If you're like me, you love noise. So much in fact, that you start running procedural noise for minor things to get that sweet "always different" feel.
Turns out noise, fractals or anything procedurally generated can be taxing on your game, so you start looking into lightweight alternatives and a small texture is a good alternative most of the time. Unfortunately, it's hard to find a noise texture that can be tiled in both axis an loop indefinitely, not to mention in a single file.
Adobe After Effects comes to the rescue, with a suite of effects and a plethora of plugins to achieve whatever noise style you're looking for. The results can be quite hypnotic.
Please don't take this. It has bad compression and I'll teach you how to make your own to import later into Unreal Engine or Unity.
Start by opening After Effects and create a new composition with these settings. I set my framerate to 32 and the lenght to 2 seconds, for a total of 64 frames, for reasons you'll understand later. My noise is pretty big already (1024px squared) but it's for display purposes and to see if my animation looks right. You can start with a smaller resolution if you want.
Now we'll set up these layers, which I'll explain in detail soon. Please ignore the unselected layers. I wanted to create a more complex noise with 3 color channels and alpha, but you can do it anyway you see fit. Our main noise layer is the one named "Red" for this tutorial. "Vertical tiling" and "Horizontal tiling" are two adjustment layers.
Create a new solid layer (which I named "Red" in my example") and add your noise plugin of choice. You'll soon discover that the "Cell pattern" plugin can generate really cool Voronoi (or Worley) fractals and is also tileable, which is really convenient, but all its styles behave really similar to each other. That's the reason I'm often using the "Fractal noise" plugin instead. I've set up my plugin like this, You only need to pay attention to the "Cycle" setting, which lets us repeat the evolution of the fractal in 2 seconds, which is also the duration of the composition. I automated the evolution property to save time but you can easily animate it yourself by clicking on the little stopwatch on the left of the evolution property and adding a keyframe with 0 revolutions at the start of your composition and a keyframe with 2 revolutions at the end of the composition. This will force the noise to loop indefinitely without sudden jumps in the animation.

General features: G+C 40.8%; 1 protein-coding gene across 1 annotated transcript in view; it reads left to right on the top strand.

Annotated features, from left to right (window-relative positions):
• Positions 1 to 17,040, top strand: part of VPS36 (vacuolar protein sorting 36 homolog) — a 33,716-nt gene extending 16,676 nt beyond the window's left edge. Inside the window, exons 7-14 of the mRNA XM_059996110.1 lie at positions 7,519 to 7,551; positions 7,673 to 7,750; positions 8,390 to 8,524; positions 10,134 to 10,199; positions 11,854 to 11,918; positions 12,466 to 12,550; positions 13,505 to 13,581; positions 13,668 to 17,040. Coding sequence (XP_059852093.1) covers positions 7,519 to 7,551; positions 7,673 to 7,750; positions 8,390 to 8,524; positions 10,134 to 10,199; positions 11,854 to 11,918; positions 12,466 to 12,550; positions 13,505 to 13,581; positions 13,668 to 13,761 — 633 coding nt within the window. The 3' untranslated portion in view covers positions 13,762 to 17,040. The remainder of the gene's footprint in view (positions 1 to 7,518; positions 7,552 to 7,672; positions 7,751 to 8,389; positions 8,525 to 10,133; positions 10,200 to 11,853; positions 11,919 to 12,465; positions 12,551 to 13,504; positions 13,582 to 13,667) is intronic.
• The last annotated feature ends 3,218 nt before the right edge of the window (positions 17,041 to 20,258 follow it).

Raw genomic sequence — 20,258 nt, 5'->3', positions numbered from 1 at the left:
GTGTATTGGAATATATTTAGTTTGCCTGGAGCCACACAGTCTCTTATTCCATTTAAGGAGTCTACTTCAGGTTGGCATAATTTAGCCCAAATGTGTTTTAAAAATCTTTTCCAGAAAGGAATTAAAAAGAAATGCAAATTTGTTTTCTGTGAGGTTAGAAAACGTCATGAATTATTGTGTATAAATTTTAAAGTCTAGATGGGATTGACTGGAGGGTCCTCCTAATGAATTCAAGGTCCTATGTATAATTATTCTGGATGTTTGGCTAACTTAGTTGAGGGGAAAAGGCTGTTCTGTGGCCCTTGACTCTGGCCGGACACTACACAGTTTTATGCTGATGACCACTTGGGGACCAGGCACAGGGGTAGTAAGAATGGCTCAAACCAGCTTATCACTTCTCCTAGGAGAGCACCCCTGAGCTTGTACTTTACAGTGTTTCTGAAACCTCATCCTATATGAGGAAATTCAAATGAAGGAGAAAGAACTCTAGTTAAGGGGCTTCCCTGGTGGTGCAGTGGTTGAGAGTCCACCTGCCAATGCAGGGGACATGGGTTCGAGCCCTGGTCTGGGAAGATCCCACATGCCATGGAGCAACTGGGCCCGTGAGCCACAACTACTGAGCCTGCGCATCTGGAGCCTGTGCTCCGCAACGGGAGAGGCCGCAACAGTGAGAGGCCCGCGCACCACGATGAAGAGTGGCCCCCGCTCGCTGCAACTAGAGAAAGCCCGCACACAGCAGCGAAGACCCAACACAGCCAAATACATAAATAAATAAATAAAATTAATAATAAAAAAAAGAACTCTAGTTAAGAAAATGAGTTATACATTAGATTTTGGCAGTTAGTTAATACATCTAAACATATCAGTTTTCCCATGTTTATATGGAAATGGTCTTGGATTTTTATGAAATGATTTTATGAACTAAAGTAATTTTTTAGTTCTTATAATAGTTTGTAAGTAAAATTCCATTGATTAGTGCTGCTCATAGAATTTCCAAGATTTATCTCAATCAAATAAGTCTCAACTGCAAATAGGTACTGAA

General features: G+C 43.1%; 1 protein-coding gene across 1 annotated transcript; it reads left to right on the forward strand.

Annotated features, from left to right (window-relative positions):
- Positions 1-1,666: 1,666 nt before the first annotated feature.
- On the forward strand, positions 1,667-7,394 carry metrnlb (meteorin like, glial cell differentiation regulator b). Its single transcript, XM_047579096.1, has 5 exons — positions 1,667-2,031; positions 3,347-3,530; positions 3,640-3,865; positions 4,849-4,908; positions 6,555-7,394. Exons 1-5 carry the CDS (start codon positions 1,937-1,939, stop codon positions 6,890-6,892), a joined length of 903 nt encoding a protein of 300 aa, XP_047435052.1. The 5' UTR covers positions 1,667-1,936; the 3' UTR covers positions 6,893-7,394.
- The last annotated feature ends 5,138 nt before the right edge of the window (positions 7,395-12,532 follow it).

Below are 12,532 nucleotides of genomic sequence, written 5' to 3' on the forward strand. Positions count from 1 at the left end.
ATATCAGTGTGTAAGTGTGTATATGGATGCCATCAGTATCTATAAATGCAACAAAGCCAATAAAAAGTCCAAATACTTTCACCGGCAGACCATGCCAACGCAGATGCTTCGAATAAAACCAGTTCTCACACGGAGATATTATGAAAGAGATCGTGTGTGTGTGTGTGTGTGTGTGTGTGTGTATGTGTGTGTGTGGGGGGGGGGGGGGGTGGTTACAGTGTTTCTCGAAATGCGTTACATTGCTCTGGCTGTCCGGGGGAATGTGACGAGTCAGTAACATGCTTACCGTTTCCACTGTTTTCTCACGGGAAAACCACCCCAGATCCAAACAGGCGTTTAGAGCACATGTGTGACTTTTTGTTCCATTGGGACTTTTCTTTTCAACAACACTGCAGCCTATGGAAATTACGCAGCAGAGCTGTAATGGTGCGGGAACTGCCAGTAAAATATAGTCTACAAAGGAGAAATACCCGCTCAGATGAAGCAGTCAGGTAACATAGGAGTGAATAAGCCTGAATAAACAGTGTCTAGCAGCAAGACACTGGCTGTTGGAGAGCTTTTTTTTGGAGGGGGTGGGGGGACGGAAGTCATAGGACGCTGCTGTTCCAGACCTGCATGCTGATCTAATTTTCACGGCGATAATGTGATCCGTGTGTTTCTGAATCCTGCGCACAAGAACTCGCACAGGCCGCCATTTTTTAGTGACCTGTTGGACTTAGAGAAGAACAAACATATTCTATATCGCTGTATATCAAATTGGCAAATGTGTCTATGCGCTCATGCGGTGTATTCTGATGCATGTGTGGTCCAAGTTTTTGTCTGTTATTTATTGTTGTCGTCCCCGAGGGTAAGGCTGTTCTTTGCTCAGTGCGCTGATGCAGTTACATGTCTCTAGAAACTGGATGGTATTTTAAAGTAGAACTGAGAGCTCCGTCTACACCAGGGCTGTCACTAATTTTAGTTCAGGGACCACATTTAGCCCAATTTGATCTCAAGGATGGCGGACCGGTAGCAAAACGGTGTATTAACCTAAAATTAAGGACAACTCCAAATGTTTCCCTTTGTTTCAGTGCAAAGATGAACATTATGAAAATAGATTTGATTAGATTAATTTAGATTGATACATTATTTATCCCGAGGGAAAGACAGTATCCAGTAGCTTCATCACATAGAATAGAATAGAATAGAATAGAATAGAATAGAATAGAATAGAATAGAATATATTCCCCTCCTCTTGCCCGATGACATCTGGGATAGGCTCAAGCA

The next step is fixing the horizontal and vertical tiling. Create an adjustment layer above your noise and add the "Offset" effect. If you set it up like the image below you shouldn't have too many problems, except the big seam in the middle of the texture. The quick way to fix this is creating a mask that covers the seam and expands to the sides with some feather to blend the effect. Repeat this process with another adjustment layer to fix the vertical tiling and setting the "Offset" effect and mask accordingly.
Your noise is now complete, but we can take it further. I imported my noise in a new "Style" composition and added some color correction effects to achieve the look I wanted. This is the right time to manipulate the colors of your noise in any way you need.
You can now export your animation as a png sequence and you'll obtain 64 frames that will fit perfectly in any square texture in a 8x8 grid. To see why I did this, check out how I animated the water in Unreal Engine.
Now duplicate the "Style" layer 63 times and the composition will fill up automatically with all the frames from the animation.
How cool is that?
I hope this tutorial has been useful to you. If you need help setting up a dastardly noise drop me a DM on twitter!